LAKESIDE, O. - "Welcome. Your room is Anne. Front door key enclosed."
The brief message written in longhand on a plain white envelope was my introduction to an overnight journey into the past at Green Gables here.
The charming inn operated by the Lakeside Women's Club is definitely vintage. It dates to 1928 and is as much like my mother's rooming house in Adrian as I will ever enjoy now. Having to share a bath brought it all back, with pleasant recollections.
But it wouldn't be fair to say that all parts of the summer retreat founded by Methodists on the southern shore of Lake Erie aredated and old-fashioned. Once you get into the spirit of the people of Lakeside, you soon realize that it's as up-to-date as the children who bicycle in the street that is roped off for them. It's as energetic as the young people who play basketball until 10 p.m. on the public court, and the other teens who keep in step at line dancing in the afternoon, and as up-to-date as last week's programs on national women's issues.
Lakesiders are true blue to their waterfront acreage, located 10 miles east of Port Clinton and a stone's throw from Marblehead.
"I don't think anyone has ever been tied and dragged to Lakeside. We all love it," says Barbara Mauntler, whose family has been coming to this chautauqua for nine years - which makes the Mauntlers newcomers compared to several generations of families who swarm here to stay from May until Labor Day.
But the Woodville, O., woman and her husband are so immersed in the activities here that they regret the few hours they must be away - to do their laundry.
The Lakeside attitude begins with walkers who start shortly after sunrise, and continues past sunset and an evening program in either the Hoover Auditorium or Orchestra Hall.
I question that the sunset is ever more beautiful than it was the evening I watched it from the pier, a custom with Lakesiders. The option was to see the film Life is Beautiful at Orchestra Hall.
I am sure I made the right choice. The wrong decision was when I didn't stay a second night to hear the Lakeside Symphony at Hoover Auditorium. Symphony members are from all over the country.
By 8 a.m. the seats were filling at the Abigail Tea Room and Elva Thomas was handing out menus, calling just about everyone by name. It's her 27th year as hostess there. "What else would I do all summer?" the Bay Village resident said, recalling that she went to Lakeside to help out for one season and got the summer bug.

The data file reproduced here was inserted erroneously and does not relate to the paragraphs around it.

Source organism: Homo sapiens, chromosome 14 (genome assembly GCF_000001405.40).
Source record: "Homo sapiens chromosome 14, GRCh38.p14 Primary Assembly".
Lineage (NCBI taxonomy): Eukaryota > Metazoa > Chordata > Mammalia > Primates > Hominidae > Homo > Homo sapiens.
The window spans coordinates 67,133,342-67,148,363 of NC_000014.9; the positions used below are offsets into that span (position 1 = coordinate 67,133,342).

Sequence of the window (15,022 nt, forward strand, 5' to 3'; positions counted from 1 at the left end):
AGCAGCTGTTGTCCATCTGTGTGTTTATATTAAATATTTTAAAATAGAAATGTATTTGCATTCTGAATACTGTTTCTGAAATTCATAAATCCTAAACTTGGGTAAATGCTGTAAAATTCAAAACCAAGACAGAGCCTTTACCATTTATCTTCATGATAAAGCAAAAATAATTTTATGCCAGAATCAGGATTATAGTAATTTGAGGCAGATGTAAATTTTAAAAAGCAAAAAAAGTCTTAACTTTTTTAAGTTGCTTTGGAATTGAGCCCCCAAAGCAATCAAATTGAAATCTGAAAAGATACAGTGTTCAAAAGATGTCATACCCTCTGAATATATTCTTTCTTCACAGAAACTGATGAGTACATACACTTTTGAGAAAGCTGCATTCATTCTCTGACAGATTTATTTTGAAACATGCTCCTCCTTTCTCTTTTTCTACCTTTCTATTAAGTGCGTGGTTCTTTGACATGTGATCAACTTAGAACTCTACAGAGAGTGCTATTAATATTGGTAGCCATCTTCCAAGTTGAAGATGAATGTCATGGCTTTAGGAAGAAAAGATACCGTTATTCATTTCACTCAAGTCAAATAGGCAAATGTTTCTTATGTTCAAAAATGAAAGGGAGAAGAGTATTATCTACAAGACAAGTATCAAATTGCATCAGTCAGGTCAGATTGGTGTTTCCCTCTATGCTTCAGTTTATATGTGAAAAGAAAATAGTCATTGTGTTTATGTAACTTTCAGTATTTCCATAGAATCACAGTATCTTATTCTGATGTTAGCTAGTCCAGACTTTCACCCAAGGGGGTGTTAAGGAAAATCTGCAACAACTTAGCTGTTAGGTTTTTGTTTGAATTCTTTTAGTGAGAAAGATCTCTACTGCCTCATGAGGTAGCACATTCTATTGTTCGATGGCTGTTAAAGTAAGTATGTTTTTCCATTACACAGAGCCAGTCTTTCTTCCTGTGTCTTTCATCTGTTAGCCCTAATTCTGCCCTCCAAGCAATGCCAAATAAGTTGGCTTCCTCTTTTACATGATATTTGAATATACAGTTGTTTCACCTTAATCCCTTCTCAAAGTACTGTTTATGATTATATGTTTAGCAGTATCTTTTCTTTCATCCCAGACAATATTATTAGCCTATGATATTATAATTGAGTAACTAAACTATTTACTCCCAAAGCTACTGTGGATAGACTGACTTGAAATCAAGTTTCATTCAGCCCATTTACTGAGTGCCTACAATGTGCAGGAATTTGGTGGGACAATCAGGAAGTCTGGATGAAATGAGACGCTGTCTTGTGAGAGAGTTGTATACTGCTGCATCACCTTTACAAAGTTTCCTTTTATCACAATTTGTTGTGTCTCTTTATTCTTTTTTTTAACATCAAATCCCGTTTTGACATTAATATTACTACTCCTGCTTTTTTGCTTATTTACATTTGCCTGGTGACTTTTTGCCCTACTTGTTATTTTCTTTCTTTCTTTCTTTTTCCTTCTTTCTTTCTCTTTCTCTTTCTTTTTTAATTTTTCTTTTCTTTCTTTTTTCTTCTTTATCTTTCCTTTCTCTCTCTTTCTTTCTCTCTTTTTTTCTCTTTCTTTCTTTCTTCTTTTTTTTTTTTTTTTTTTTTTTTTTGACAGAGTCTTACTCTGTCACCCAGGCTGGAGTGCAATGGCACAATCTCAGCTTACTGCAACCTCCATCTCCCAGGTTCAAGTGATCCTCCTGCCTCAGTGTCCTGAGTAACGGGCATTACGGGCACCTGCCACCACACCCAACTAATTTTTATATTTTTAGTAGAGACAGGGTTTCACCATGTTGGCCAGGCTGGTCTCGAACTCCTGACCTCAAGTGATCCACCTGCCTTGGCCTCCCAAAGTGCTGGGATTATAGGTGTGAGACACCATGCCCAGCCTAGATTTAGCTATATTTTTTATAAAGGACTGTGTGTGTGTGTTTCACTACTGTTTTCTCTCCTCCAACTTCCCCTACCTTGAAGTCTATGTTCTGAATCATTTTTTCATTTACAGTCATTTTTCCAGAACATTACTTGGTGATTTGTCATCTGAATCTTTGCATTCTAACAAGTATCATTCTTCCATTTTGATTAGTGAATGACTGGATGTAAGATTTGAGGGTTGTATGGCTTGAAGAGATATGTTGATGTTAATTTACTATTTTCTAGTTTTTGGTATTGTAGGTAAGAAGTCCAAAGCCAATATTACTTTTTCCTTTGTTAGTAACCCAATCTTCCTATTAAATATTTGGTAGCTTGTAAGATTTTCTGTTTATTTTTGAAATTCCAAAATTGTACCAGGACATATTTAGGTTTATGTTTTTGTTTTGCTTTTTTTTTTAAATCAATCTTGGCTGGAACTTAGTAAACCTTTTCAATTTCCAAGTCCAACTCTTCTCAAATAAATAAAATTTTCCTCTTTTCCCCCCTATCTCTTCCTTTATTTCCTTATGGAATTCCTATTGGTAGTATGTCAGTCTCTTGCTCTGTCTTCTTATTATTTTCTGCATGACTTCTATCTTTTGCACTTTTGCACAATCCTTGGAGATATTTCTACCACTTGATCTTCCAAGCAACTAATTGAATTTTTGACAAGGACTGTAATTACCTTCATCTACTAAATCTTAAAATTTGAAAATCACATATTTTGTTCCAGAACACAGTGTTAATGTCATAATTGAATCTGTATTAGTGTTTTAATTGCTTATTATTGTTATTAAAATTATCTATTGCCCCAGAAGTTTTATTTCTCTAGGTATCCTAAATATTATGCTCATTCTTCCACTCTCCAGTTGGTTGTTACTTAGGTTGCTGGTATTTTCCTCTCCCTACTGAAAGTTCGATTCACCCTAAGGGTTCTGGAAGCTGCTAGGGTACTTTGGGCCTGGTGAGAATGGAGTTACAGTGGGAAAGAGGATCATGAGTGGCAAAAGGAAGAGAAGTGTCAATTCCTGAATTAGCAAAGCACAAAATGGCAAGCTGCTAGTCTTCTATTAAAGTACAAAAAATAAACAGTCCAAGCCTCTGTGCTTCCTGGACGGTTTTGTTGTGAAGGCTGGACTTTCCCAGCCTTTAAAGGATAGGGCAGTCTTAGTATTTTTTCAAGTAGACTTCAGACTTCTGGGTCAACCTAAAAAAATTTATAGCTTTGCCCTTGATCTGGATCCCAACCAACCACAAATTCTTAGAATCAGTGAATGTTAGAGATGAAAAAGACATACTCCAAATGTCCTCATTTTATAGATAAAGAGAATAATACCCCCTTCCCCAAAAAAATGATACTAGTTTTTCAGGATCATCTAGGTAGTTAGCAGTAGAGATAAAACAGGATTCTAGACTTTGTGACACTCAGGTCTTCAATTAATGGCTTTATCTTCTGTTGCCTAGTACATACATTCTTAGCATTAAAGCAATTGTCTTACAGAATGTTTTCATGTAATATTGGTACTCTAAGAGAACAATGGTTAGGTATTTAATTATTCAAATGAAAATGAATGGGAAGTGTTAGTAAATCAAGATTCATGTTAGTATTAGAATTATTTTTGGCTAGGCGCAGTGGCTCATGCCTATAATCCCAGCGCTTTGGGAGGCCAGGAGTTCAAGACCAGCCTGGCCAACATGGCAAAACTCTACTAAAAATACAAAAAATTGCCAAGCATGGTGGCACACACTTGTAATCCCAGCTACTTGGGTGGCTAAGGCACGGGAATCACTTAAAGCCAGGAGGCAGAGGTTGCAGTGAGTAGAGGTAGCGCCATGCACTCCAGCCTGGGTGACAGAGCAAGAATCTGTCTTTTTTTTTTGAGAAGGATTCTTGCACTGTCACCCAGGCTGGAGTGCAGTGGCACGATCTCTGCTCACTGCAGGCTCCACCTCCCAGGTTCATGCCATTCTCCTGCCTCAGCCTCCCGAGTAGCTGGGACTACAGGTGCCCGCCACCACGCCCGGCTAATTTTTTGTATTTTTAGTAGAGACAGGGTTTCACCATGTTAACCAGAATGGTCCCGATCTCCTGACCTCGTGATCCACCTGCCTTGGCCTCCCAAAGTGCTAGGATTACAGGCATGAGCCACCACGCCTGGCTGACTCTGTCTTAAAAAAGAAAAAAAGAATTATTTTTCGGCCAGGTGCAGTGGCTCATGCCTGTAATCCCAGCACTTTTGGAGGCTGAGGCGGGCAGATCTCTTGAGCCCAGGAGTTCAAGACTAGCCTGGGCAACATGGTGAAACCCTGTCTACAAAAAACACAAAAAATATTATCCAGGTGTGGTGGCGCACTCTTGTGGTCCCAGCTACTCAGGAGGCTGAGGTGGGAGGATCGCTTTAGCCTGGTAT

There may be 800 cottages at Lakeside, but it still has a small-neighborhood feel about it. I hadn't been to Abigail's since 1981, but little has changed at the 1930s restaurant - only the prices, and they are still reasonable. Walleye dinner with two sides, $6.75.
While there are many long-time senior residents who began their summer stint as children with their parents and grandparents, there also are newcomers. Marilyn Burns has adopted Lakeside as her summer home and the place for a new business venture. After operating the 12,000-square-foot Apple Tree gift shop in Sylvania, Ms. Burns decided to downsize her business to a 400-square-foot space in Lakeside. She opened Marilyn's, a variety store, in the summer of 1999.
Teel Blust is another newcomer who plans to return to Lakeside in 2001. Ms. Blust is the Green Gables hostess, the person who takes reservations for the four rooms, greets guests, makes them comfortable, manages the place generally, and plays bridge on the Internet on her day off. A retired teacher, she is a resident of Coshocton, O.
Green Gables is a unique women's club project. With the exception of Ms. Blust and Nancy Wilburn, it has been operated continuously for 125 years by volunteers. The club also provides the only public library at Lakeside, and Ms. Wilburn is its librarian.
The 1873 Victorian house is appropriately furnished in antiques, including wicker rockers in a second-floor sitting room where guests gather to chat, and where a communal refrigerator is kept for snack stashing. The conversation well might be about what a bargain $20 a night is for a room right out of a novel.
Mary Alice Powell is a former Blade food editor.
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